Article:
By JUSTICE USMAN BUKAR BWALA
ONCE more we are confronted with the issue of pre-election matters and election petitions matters and directly or indirectly the issue of regular court versus election petition tribunals. A basic understanding of the laws setting up regular courts and election petitions tribunals and the jurisdictions of each is paramount at this stage. What matters should go to regular court and what matters should go to election petition tribunal are directly in issue. Is there any conflict of jurisdiction between the two?
Regular courts are established by high court of law of each state and FCT. They try civil and criminal matters filed before them and are not limited by time within which to complete a case. Reasonable time to complete a case is the yardstick. Decisions of regular courts can go to the Supreme Court being the apex court. Regular courts are open throughout a year except during vacations.
Election petition tribunals on the other hand are established by the Constitution as amended in section 285 and section 133 of the Electoral Act 2011 as amended. Section 133 (i) reads as follows: “No election and return at an election under this Act shall be questioned in any manner other than by a petition complaining of undue election or undue return (in this Act referred to as an “Election Petition”) presented to the competent tribunal or court in accordance with provisions of the Constitution or of this Act, and in which the person elected or returned is joined as a party”. Election petition tribunals are established after election only to handle disputes that may arise because of the elections.
Thus, any issue as to who won or otherwise of an election can only be presented before an election petition tribunal. Section 133 (3) of Electoral Act mandates that election petition tribunals shall be constituted not later than 14 days before an election is held. Proceedings in regular courts are regulated by High Court Civil Procedure Rules and High Court Laws. On the other hand Election Petition Tribunals function within the ambit of the Electoral Act supra, the Schedule to the Act, Rules and procedures and Practice Directions made pursuant to the Act supra.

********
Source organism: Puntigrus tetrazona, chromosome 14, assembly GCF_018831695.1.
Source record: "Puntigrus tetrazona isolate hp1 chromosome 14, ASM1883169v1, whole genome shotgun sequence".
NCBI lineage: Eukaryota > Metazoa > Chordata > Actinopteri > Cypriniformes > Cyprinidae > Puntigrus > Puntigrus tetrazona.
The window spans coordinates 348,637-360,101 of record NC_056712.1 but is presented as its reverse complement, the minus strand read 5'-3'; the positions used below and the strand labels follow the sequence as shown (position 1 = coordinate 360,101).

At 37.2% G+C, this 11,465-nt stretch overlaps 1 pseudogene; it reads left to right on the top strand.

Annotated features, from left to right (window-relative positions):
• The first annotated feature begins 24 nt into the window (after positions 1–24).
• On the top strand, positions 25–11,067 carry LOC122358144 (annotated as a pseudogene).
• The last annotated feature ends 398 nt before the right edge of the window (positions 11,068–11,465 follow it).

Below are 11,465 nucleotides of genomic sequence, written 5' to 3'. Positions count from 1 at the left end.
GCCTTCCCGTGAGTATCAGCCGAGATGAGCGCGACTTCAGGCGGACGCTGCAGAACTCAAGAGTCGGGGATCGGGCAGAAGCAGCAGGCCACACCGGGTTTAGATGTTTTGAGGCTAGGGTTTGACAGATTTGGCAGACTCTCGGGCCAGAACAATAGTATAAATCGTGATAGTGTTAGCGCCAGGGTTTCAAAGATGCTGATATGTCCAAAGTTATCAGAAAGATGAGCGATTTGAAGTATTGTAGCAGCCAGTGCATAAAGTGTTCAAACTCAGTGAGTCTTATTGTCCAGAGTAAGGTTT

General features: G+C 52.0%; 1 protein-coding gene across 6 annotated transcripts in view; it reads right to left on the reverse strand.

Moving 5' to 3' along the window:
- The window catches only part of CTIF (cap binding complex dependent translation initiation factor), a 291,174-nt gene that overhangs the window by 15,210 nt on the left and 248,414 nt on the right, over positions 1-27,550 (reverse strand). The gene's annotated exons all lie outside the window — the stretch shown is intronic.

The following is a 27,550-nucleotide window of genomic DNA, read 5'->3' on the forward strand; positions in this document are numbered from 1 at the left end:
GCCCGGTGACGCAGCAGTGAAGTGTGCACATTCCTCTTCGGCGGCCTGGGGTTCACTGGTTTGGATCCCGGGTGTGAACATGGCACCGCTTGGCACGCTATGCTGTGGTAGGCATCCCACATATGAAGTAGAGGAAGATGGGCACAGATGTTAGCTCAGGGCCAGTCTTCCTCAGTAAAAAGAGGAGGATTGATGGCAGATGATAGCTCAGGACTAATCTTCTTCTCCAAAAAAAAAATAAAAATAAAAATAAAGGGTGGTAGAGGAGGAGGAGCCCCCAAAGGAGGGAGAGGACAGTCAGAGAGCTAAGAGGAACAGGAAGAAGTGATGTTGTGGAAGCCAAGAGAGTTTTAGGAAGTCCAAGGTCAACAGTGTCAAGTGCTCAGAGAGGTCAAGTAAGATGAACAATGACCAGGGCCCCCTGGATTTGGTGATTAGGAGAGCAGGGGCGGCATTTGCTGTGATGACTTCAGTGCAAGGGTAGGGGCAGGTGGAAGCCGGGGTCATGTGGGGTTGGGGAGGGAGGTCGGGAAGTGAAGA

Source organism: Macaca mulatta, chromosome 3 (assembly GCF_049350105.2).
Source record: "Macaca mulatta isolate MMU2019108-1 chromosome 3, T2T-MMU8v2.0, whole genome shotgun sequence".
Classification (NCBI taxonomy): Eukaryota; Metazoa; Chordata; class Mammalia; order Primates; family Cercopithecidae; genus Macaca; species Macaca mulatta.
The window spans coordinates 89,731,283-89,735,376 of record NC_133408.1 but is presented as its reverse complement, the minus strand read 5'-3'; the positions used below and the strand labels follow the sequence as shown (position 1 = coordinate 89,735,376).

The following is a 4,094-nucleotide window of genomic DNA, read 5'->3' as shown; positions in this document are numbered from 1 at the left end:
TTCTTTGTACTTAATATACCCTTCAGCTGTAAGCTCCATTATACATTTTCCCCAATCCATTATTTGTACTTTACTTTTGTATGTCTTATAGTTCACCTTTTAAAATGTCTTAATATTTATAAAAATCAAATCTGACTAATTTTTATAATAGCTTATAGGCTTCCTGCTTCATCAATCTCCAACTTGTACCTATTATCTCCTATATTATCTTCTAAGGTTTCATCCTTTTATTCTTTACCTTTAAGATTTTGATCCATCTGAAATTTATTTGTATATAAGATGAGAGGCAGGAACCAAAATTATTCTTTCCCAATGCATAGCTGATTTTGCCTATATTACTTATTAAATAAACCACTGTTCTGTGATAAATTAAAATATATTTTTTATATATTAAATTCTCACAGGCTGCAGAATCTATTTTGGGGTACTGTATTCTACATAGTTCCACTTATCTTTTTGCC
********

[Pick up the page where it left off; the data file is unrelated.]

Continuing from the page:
Election Petition Tribunals is sui generis governed by its own procedure. For instance, Silas Bounure Vs President Electoral Commissioner Delta 2006 1 NWLR (Pt 961) 2 86 at 316 where it was held as follows, “Election Petition and the rules applicable to it and its procedure are unique. It is for this reason why election petitions are described as sui generis. They are different from other civil proceedings”
An Election Petition Tribunal has limited period within which to hear and determine cases before it. Section 285 (i) of the 1999 Constitution as amended reads “There shall be established for each state of the Federation and the Federal Capital Territory, one or more Election Tribunals to be known as the National and State Houses of Assembly Election Tribunal which shall, to the exclusion of any Court or Tribunal have original jurisdiction to hear and determine election petitions”.
Section 258 (6) of the Constitution reads “An Election Tribunal shall deliver its judgment in writing within 180 days from the date of the filing of the petition”. Any judgment of an Election Petition Tribunal delivered outside 180 days of filing of the petition will be null and void. No High Court has power to stay proceedings before an Election Petition Tribunal Hon. Justice Nabaruma Vs Hon. Chudi Offadile 2004 13 NWLR (Pt 891) 599 at 632.
An understanding of what is election is relevant at this stage. What is election? Election Petition Tribunal hear issues pertaining to election which is a process starting with accreditation on election day and conclude with declaration of result INEC Vs Onyimbah 2004 14 NWLR (Pt 892) 92 at 123. Election Petition cases of State Assembly, House of Representatives and Senate appeals ends with an appeal to the Court of Appeal while Governorship and Presidential election petition ends in the Supreme Court. All appeals must be filed within 21 days of the decisions of the Election Petition Tribunal Section 143 of the Act. Any nullification or removal of an elected officer who has filed appeal shall remain in office until his appeal is determined, as per section 143 of the Act.